The first time I saw Mike Droho play he was co-fronting the Profits, a Madison pop band all the rage among Wisconsin coeds until they broke up in 2006.
Granted, the Profits could be a bit juvenile. Their stage antics included blowing up condoms and poking each other with them. Then they'd sing songs about having sex at six in the morning.
Still, female fans were smitten with their shtick, and Droho was an object of their affection.
The last time I saw Mike Droho play, he was fronting the Compass Rose. He performed for a room half-filled with high-minded student volunteers from UW-Madison's Morgridge Center for Public Service.
The band played chamber rock incorporating four-part harmonies, with a rhythm section built around a unique style of vocal percussion. Compass Rose songs are emotionally complex, not fodder for an adrenaline rush at a Langdon Street sorority party.
Droho may be a sex god no more, but he's a happy man. "All I really want to be is an artist," he says.
"I'm not trying to diss the Profits thing," he adds. "I'm proud of what we did. But we kept defaulting to the same kind of songs, like 'Sex at Six,' that had more to do with our image than the music. Now I get to do songs I could never have done with the Profits."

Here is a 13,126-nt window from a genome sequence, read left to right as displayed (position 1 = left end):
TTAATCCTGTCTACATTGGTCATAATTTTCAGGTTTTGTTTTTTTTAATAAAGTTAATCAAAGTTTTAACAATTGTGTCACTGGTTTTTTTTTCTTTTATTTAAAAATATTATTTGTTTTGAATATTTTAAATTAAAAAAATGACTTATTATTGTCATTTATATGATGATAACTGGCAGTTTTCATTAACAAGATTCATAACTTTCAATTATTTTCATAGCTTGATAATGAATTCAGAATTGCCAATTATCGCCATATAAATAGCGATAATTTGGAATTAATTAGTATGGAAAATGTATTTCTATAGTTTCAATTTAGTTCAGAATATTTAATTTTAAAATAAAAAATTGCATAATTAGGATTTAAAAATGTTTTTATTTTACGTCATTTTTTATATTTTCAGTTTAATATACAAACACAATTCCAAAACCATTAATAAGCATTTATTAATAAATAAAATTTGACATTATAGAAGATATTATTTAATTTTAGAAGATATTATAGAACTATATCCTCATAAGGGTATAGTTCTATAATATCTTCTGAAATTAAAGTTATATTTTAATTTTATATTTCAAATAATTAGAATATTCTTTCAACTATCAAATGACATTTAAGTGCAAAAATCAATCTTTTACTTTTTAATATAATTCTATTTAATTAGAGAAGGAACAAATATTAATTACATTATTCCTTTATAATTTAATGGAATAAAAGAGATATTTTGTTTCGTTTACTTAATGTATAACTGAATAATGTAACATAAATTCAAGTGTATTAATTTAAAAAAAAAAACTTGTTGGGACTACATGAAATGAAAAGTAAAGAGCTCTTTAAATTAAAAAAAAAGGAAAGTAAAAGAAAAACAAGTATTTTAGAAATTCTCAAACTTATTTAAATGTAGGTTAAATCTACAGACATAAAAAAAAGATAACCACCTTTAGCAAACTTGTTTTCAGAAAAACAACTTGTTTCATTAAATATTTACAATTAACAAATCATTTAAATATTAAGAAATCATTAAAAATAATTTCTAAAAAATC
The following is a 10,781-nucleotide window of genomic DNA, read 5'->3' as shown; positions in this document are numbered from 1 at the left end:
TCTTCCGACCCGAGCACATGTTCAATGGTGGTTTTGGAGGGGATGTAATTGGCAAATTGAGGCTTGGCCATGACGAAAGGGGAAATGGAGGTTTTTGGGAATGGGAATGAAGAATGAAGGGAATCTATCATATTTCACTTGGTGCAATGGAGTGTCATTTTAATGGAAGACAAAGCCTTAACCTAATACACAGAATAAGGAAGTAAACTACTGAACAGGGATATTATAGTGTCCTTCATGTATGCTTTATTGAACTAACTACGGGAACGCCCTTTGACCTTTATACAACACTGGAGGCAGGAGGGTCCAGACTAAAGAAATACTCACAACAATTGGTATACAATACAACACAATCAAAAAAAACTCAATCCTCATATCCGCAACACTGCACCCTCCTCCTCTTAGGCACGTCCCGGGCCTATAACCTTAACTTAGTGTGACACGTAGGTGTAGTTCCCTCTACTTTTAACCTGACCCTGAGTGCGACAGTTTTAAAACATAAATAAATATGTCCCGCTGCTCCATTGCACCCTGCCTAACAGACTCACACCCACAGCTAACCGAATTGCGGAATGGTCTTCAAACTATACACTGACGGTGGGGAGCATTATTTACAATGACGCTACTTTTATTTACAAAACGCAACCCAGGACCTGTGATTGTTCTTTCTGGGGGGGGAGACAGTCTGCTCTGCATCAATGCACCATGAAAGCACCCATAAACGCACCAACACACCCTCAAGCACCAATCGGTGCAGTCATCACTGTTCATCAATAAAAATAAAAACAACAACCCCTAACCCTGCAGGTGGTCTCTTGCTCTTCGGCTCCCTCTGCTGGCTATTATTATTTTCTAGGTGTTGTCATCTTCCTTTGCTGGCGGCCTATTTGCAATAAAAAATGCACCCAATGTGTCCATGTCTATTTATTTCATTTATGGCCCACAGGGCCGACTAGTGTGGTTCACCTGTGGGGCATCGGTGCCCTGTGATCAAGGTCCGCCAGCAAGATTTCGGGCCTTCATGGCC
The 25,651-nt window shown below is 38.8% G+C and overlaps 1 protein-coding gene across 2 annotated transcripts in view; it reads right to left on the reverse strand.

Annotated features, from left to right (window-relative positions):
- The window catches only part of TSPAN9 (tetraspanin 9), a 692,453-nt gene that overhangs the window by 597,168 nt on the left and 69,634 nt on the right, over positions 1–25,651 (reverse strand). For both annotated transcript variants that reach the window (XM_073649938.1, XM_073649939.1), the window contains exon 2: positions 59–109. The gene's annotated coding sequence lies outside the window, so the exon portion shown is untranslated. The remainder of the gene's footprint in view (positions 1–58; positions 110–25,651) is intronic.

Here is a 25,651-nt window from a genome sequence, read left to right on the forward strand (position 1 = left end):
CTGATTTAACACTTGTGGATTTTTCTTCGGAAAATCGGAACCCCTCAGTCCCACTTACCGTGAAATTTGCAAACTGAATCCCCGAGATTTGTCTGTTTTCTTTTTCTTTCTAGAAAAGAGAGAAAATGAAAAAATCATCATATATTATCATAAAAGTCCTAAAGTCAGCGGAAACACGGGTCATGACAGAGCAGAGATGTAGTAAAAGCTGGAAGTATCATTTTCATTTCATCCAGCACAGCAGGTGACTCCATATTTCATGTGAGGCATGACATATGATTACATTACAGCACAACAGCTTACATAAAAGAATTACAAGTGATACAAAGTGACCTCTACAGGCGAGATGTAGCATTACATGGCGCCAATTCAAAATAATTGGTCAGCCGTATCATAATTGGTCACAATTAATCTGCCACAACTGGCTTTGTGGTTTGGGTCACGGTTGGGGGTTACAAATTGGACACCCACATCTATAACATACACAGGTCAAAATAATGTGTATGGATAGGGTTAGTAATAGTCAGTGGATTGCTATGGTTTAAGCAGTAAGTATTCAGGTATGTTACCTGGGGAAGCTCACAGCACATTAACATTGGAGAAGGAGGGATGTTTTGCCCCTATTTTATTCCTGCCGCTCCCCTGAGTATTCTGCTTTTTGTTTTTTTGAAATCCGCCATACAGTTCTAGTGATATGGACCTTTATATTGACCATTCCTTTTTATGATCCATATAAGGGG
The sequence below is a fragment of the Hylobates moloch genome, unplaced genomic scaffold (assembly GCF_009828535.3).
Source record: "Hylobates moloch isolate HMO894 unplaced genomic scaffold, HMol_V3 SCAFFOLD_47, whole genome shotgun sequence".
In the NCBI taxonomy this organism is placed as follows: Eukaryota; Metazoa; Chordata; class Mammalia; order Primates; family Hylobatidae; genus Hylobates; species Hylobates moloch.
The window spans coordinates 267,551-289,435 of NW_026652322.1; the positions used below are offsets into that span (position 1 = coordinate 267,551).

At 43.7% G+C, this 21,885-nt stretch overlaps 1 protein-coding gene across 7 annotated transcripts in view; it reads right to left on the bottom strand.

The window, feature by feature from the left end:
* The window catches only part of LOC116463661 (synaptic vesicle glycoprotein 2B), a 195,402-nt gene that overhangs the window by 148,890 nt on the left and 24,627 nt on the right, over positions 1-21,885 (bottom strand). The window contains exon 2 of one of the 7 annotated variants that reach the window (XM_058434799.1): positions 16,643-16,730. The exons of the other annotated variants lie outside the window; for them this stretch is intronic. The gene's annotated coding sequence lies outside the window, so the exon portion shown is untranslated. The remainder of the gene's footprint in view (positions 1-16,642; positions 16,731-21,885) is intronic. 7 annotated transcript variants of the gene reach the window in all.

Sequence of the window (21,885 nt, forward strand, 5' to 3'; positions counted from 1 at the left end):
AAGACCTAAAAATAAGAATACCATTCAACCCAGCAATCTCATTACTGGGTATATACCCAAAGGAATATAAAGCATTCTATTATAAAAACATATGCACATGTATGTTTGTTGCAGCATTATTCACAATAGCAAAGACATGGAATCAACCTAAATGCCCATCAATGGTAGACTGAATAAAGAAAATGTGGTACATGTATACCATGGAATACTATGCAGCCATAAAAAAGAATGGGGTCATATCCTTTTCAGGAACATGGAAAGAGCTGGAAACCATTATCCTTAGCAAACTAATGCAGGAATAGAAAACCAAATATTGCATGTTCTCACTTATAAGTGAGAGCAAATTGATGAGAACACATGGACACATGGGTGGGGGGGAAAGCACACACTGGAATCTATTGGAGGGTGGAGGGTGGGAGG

Droho is a native of Baraboo who moved to Madison in the fall of 1999 to attend the UW. Here, he met another Baraboo kid he never befriended back home, John Paul Roney. The two shared an interest in guitars and started busking together on State Street. They soon formed the Profits.
"We built a huge following by playing a ton of free shows all over campus," says Droho. "We would hand out a free CD to just about anyone we met."
There's one thing the Profits and Compass Rose have in common. The band members met through UW-Madison connections.
"I was hosting the open mike at the Terrace last summer and Anthony [LaMarr] was in the audience," says Droho. "He would come up and do his voice beats, and someone finally prodded us to do a song together.
"We improvised something without any rehearsal and people really liked it. So we decided to keep working together."
Compass Rose violinist Ida Pajunen is a UW music major. Bassist Scott Lamps is also formerly of the Profits and attended the UW during the same years Roney and Droho were enrolled.
The Compass Rose recently released their debut CD. It's fittingly titled These Parts Unknown, reflecting Droho's instinct for casting aside musical success in order to break new ground.
"This is really a live record," says Droho. "We went to E Labs and recorded it in two days. The albums I did with the Profits would take three months to record."
Droho points to two tracks to illustrate his new musical direction.
"In my mind the song 'Should Have Known' shows you everything this band is about. It's got the four-part harmony, the violin and strings, and by the end it's full-throttle rock 'n' roll."
By contrast, on "Equilibrium" Droho employs a loop sampler to keep time with his raps. "That song points us more in the direction of hip-hop," he says.
Droho feels more creative in his new setting. "I'm glad I'm here and not back where I was with the Profits. This is far more challenging and has far more integrity."